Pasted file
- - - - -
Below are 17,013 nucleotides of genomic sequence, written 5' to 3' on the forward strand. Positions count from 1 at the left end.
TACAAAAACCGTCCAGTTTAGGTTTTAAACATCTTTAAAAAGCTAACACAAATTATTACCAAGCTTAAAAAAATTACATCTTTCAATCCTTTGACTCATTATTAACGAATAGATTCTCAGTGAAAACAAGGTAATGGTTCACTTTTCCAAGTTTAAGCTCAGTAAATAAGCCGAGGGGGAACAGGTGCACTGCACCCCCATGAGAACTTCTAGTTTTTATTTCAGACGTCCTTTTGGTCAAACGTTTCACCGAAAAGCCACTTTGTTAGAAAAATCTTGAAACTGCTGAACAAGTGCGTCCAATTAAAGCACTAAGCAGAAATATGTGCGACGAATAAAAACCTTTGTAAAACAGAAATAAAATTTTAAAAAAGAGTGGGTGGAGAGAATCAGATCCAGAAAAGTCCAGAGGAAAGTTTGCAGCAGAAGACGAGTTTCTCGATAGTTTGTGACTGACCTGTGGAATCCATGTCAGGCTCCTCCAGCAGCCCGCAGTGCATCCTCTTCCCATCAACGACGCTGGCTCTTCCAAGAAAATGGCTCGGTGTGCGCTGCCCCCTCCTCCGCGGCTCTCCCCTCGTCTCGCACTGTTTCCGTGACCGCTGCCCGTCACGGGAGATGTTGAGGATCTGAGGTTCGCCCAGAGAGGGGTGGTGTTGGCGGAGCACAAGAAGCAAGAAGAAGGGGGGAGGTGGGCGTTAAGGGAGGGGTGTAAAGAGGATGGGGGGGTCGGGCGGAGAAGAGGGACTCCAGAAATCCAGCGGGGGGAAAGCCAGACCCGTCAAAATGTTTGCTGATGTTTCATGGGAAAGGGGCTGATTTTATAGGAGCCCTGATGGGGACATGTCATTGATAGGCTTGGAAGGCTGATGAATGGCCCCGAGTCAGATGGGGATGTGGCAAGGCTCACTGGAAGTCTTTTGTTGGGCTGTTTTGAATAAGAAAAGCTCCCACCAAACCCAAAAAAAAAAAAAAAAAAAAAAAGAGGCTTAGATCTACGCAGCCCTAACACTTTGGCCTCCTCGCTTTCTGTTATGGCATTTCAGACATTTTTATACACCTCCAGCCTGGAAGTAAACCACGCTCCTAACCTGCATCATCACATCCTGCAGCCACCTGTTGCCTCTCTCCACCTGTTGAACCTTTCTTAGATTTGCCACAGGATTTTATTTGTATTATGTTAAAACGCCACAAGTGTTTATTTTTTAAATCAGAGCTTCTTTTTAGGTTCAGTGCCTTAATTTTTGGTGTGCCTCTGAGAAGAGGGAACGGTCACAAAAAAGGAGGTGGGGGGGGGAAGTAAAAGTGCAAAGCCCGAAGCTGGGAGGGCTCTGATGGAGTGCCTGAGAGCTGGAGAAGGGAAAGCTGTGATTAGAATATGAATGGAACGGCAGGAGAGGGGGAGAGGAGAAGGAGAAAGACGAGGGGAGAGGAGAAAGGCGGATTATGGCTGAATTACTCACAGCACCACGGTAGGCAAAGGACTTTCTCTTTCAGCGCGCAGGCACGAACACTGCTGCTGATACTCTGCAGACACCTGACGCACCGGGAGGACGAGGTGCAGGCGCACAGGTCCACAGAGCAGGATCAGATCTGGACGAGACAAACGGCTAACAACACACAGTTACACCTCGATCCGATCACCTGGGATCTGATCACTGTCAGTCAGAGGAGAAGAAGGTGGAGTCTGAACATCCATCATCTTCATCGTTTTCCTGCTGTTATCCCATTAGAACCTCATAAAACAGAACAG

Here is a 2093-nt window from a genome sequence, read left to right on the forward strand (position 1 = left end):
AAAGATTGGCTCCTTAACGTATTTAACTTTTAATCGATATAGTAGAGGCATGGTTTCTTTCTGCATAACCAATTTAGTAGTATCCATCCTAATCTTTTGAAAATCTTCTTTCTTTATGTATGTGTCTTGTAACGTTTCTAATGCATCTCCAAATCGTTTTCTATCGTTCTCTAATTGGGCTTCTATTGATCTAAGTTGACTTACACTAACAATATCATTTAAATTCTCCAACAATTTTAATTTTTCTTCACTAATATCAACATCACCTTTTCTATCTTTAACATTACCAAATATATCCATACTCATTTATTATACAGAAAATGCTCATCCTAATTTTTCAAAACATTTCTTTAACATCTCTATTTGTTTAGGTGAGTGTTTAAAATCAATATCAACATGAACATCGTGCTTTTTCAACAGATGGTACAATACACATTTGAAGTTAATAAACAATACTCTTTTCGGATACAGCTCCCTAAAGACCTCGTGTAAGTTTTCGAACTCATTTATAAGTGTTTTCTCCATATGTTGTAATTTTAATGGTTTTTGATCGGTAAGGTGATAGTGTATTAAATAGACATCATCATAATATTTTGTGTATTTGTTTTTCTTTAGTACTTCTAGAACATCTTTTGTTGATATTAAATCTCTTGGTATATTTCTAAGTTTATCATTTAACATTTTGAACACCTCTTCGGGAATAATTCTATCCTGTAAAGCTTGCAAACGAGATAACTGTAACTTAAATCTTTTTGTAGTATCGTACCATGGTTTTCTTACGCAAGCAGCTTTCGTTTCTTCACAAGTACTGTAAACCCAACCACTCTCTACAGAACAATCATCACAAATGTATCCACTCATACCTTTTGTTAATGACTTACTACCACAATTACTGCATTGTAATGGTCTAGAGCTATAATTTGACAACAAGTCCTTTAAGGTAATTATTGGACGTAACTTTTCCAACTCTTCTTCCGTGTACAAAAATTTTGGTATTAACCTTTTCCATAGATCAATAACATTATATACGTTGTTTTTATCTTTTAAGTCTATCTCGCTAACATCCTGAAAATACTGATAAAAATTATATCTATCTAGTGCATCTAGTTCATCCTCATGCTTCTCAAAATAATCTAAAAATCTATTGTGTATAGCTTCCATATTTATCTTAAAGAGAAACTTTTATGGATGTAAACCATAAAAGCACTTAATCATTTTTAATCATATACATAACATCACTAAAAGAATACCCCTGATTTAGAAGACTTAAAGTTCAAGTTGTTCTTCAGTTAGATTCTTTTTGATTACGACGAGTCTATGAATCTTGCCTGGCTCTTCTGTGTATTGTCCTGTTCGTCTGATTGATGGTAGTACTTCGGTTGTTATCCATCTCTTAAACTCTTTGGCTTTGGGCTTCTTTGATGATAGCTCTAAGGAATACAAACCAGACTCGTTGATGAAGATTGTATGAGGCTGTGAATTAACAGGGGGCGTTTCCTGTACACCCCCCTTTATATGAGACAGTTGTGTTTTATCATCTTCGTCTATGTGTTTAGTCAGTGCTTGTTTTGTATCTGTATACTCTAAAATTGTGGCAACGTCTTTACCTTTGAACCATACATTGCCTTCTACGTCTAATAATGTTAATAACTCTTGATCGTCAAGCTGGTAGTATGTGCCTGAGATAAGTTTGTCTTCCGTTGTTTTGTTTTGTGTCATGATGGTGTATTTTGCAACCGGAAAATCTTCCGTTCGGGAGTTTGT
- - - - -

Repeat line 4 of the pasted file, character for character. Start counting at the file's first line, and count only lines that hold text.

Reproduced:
AAAGATTGGCTCCTTAACGTATTTAACTTTTAATCGATATAGTAGAGGCATGGTTTCTTTCTGCATAACCAATTTAGTAGTATCCATCCTAATCTTTTGAAAATCTTCTTTCTTTATGTATGTGTCTTGTAACGTTTCTAATGCATCTCCAAATCGTTTTCTATCGTTCTCTAATTGGGCTTCTATTGATCTAAGTTGACTTACACTAACAATATCATTTAAATTCTCCAACAATTTTAATTTTTCTTCACTAATATCAACATCACCTTTTCTATCTTTAACATTACCAAATATATCCATACTCATTTATTATACAGAAAATGCTCATCCTAATTTTTCAAAACATTTCTTTAACATCTCTATTTGTTTAGGTGAGTGTTTAAAATCAATATCAACATGAACATCGTGCTTTTTCAACAGATGGTACAATACACATTTGAAGTTAATAAACAATACTCTTTTCGGATACAGCTCCCTAAAGACCTCGTGTAAGTTTTCGAACTCATTTATAAGTGTTTTCTCCATATGTTGTAATTTTAATGGTTTTTGATCGGTAAGGTGATAGTGTATTAAATAGACATCATCATAATATTTTGTGTATTTGTTTTTCTTTAGTACTTCTAGAACATCTTTTGTTGATATTAAATCTCTTGGTATATTTCTAAGTTTATCATTTAACATTTTGAACACCTCTTCGGGAATAATTCTATCCTGTAAAGCTTGCAAACGAGATAACTGTAACTTAAATCTTTTTGTAGTATCGTACCATGGTTTTCTTACGCAAGCAGCTTTCGTTTCTTCACAAGTACTGTAAACCCAACCACTCTCTACAGAACAATCATCACAAATGTATCCACTCATACCTTTTGTTAATGACTTACTACCACAATTACTGCATTGTAATGGTCTAGAGCTATAATTTGACAACAAGTCCTTTAAGGTAATTATTGGACGTAACTTTTCCAACTCTTCTTCCGTGTACAAAAATTTTGGTATTAACCTTTTCCATAGATCAATAACATTATATACGTTGTTTTTATCTTTTAAGTCTATCTCGCTAACATCCTGAAAATACTGATAAAAATTATATCTATCTAGTGCATCTAGTTCATCCTCATGCTTCTCAAAATAATCTAAAAATCTATTGTGTATAGCTTCCATATTTATCTTAAAGAGAAACTTTTATGGATGTAAACCATAAAAGCACTTAATCATTTTTAATCATATACATAACATCACTAAAAGAATACCCCTGATTTAGAAGACTTAAAGTTCAAGTTGTTCTTCAGTTAGATTCTTTTTGATTACGACGAGTCTATGAATCTTGCCTGGCTCTTCTGTGTATTGTCCTGTTCGTCTGATTGATGGTAGTACTTCGGTTGTTATCCATCTCTTAAACTCTTTGGCTTTGGGCTTCTTTGATGATAGCTCTAAGGAATACAAACCAGACTCGTTGATGAAGATTGTATGAGGCTGTGAATTAACAGGGGGCGTTTCCTGTACACCCCCCTTTATATGAGACAGTTGTGTTTTATCATCTTCGTCTATGTGTTTAGTCAGTGCTTGTTTTGTATCTGTATACTCTAAAATTGTGGCAACGTCTTTACCTTTGAACCATACATTGCCTTCTACGTCTAATAATGTTAATAACTCTTGATCGTCAAGCTGGTAGTATGTGCCTGAGATAAGTTTGTCTTCCGTTGTTTTGTTTTGTGTCATGATGGTGTATTTTGCAACCGGAAAATCTTCCGTTCGGGAGTTTGT